TCP and UDP both are transport layer protocols, both provides a process to process delivery (client to server), but they are very different from each other in the way they provide their services.
the main difference between UDP and TCP is; UDP provides a connection-less service whereas TCP provides connection oriented services.
that's why TCP is reliable, now why we called TCP a stream oriented protocol?
As we all know TCP protocol keeps track of the segments being transmitted or received that's why it is reliable but still if you see TCP segment header, there is no field for a segment number value in the segment header. Instead, there are two fields called the sequence number and the acknowledgment number. These two fields refer to a byte number and not a segment number.
TCP numbers all data bytes (octets) that are transmitted in a connection. Numbering is
independent in each direction. When TCP receives bytes of data from a process, TCP
stores them in the sending buffer and numbers them. The numbering does not necessarily
start from 0. Instead, TCP chooses an arbitrary number between 0 and ((2)**32)− 1 for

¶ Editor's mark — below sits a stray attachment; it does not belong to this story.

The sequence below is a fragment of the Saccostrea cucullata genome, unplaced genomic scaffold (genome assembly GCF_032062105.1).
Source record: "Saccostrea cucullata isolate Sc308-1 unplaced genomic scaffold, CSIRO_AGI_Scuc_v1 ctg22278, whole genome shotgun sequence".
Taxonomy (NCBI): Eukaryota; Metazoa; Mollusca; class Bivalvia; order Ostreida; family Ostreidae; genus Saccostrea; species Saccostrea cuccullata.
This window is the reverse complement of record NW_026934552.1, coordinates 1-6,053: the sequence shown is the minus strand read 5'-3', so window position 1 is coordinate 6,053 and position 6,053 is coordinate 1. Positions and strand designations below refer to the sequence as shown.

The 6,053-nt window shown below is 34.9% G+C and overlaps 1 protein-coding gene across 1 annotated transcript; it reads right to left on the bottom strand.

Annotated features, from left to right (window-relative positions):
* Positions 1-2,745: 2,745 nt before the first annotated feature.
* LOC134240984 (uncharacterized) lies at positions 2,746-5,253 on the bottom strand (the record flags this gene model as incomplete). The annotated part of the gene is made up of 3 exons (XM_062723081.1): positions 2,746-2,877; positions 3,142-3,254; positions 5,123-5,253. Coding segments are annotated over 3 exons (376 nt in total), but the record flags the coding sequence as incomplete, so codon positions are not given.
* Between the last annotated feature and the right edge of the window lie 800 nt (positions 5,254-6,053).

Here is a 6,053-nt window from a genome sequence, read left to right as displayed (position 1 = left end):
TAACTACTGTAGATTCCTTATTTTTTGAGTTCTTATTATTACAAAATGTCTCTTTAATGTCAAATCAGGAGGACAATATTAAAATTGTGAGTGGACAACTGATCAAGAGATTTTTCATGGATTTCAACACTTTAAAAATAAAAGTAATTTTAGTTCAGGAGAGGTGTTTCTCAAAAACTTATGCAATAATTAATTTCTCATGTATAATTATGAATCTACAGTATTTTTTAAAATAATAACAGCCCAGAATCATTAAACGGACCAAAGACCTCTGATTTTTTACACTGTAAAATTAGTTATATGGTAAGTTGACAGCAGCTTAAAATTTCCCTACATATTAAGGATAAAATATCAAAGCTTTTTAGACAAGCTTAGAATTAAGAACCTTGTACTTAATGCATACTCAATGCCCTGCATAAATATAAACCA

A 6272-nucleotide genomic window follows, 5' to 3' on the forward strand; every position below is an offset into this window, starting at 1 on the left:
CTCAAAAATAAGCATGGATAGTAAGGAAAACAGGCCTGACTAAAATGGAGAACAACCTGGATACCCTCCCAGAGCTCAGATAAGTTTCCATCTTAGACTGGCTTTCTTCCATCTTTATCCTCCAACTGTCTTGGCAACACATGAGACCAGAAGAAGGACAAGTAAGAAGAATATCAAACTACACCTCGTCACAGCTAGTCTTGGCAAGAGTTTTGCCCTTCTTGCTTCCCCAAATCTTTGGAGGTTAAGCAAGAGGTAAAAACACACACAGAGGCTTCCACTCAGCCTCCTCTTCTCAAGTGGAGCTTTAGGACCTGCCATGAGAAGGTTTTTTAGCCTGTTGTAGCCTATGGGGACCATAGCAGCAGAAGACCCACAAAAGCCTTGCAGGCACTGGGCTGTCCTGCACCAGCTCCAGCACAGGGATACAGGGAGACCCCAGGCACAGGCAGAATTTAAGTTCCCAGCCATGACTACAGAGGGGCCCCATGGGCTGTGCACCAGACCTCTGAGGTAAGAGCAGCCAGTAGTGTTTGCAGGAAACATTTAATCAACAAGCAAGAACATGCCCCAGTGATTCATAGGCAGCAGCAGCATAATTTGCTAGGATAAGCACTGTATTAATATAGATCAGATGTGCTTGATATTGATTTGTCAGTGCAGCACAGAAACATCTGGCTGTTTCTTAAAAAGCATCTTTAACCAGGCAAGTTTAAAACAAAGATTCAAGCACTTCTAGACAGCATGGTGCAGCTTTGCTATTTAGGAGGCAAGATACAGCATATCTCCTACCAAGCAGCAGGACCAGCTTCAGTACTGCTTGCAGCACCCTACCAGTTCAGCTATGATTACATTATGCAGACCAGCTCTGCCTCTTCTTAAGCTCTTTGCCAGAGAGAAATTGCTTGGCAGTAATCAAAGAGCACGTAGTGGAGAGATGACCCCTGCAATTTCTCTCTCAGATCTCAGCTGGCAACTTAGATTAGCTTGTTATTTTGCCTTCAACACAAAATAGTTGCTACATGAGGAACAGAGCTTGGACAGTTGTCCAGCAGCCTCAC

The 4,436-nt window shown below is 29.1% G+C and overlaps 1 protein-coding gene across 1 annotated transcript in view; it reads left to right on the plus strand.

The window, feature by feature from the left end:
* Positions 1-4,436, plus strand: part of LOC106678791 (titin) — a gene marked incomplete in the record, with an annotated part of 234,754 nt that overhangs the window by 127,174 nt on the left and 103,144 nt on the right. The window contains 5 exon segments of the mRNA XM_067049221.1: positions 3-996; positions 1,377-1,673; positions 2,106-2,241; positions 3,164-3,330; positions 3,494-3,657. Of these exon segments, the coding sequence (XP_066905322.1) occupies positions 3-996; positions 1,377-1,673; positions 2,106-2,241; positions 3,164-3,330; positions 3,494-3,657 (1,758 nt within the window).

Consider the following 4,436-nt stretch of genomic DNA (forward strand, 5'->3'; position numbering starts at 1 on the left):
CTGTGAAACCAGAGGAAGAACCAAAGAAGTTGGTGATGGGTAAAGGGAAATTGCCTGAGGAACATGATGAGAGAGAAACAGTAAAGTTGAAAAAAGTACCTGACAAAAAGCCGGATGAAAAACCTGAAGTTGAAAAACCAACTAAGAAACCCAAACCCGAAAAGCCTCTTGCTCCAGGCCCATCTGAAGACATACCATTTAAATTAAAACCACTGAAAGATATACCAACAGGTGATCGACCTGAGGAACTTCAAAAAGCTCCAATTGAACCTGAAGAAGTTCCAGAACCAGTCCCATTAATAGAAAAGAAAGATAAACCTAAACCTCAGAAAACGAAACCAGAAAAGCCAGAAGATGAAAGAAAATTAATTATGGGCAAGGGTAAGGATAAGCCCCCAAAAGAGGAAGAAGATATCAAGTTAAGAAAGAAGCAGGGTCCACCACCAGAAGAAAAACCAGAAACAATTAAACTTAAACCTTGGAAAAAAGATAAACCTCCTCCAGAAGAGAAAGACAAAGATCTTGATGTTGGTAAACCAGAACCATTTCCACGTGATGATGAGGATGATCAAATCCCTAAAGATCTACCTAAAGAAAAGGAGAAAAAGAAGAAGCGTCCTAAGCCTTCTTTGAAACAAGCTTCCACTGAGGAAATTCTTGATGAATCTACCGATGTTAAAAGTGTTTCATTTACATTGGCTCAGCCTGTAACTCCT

the number of the first byte. For example, if the number happens to be 1,057 and the
total data to be sent is 6,000 bytes, the bytes are numbered from 1,057 to 7,056.
After the bytes have been numbered, TCP assigns a sequence number to each segment
that is being sent. The sequence number for each segment is the number of the first byte
of data carried in that segment.
Suppose a TCP connection is transferring a file of 5,000 bytes. The first byte is numbered 10,001. What are the sequence numbers for each segment if data are sent in five segments, each carrying 1,000 bytes?
Segment 1 → Sequence Number: 10,001 Range: 10,001 to 11,000
Segment 2 → Sequence Number: 11,001 Range: 11,001 to 12,000
Segment 3 → Sequence Number: 12,001 Range: 12,001 to 13,000
Segment 4 → Sequence Number: 13,001 Range: 13,001 to 14,000
Segment 5 → Sequence Number: 14,001 Range: 14,001 to 15,000
this is the reason we called TCP a stream controlled protocol because it keeps track of every bytes send or received and acknowledges every segments.
whereas why we called UDP a message orientated protocol?
UDP provides a connection-less service, it means each user data-grams (UDP packet) are independent and keeps no relationship from each other even though if their source is same and going to same destination.
One of the ramifications of being connection-less is that the process that uses UDP cannot send a stream of data to UDP and expect UDP to chop them into different related user data-grams (like TCP does). Instead each request must be small enough to fit into one user data-gram.
so the each data-gram has boundary and message are self contained that can have meaning.
that's why UDP is also called as message-oriented protocol.
for more detail please read TCP/IP protocol suite chapter #14 and #15 from Behrouz A. Forouzan
Hope this helps!